First of all, you can use a pipe
mongodump -h sourceHost -d yourDatabase … | mongorestore -h targetHost -d yourDatabase …
This reduces the time, as each document read will more or less instantly be restored on
However, this has the disadvantage that you might run into problems if the procedure is aborted for some reason, for example of a network failure. As for parallelization, you could do the above for each collection, but I doubt that you will have any performance gain, as the limiting factor most likely is IO, and even if not, the concurrency will most likely be a killer.
What I would do is to create a temporary replica set, consisting of the old server, the new server and an arbiter. The initial sync is rather fast, and even if you run into network problems, the sync mechanism will make sure that everything is fine. After the initial sync is done, you simply have the old server step down as primary and restart the new server without the replSetName option, making it a standalone again. Now you can connect to the new server and all data is transferred.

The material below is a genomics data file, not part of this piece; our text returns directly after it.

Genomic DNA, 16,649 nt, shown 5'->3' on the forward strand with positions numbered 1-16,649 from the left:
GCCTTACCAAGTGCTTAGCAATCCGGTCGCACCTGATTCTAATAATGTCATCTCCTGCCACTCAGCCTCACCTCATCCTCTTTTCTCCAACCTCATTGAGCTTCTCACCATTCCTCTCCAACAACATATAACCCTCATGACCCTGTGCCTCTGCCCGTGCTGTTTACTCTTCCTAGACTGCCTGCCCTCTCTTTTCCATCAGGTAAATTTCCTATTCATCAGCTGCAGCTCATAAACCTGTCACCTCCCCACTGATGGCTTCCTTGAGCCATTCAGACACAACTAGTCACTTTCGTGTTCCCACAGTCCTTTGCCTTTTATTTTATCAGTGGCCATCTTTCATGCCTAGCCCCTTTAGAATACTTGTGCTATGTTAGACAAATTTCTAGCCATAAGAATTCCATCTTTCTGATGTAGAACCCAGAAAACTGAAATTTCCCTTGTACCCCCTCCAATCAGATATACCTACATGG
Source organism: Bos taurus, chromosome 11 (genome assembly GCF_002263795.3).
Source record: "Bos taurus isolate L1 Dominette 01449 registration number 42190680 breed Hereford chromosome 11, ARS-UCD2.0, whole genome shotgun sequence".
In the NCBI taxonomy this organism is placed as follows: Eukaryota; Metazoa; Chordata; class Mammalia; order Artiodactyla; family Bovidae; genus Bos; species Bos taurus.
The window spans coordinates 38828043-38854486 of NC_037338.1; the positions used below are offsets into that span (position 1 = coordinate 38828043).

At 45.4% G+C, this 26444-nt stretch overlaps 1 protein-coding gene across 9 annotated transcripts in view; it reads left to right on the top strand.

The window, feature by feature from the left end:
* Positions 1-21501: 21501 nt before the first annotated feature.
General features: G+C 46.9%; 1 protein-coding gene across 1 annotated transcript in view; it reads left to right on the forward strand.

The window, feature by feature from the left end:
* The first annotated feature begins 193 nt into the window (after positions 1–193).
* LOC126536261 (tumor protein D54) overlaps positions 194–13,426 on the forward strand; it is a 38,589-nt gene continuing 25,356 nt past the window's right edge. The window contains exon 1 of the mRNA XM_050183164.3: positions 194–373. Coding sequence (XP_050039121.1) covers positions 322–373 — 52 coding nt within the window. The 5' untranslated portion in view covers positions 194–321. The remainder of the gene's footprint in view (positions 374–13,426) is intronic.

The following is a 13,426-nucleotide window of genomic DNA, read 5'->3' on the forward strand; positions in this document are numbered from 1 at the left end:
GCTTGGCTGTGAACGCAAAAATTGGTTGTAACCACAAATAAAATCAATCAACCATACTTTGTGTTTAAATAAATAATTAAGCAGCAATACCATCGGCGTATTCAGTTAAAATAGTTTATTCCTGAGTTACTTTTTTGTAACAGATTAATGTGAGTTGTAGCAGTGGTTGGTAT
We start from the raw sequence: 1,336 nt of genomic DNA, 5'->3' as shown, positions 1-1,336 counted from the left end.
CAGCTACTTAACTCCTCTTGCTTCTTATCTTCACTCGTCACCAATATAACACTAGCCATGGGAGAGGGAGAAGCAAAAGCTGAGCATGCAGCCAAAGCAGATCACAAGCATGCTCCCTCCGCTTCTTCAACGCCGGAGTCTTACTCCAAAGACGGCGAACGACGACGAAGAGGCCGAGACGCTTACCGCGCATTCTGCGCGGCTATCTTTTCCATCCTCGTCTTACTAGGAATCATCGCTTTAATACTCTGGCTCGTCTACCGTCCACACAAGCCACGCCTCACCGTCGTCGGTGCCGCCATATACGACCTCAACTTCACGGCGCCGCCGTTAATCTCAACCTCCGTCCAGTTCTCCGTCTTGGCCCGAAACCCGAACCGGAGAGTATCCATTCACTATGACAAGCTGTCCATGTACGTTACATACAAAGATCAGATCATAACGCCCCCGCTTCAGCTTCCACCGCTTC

The advantage is that this works with minimal downtime and no attendance. After you initialized the replica set, your application can still use the old server, and even new data will be automatically transferred to the new server. So you do not have to sit besides it – and we all know that the process is likely to finish at 3am, regardless of the time zone. ;) Any time after the initial sync is finished (even hours or days later), you can make the new server a standalone, and change your application's connection string to the new server. This is a matter of 2 or 3 minutes, if planned properly.
This method has a drawback, however: You can only upgrade from one release to one release higher. So migrating from 2.4 (archeology as of the time of this writing) to 3.4 (cutting edge), you'd have to repeat the process multiple times:
- From 2.4 to 2.6
- From 2.6 to 3.0
- From 3.0 to 3.2
- From 3.2 to 3.4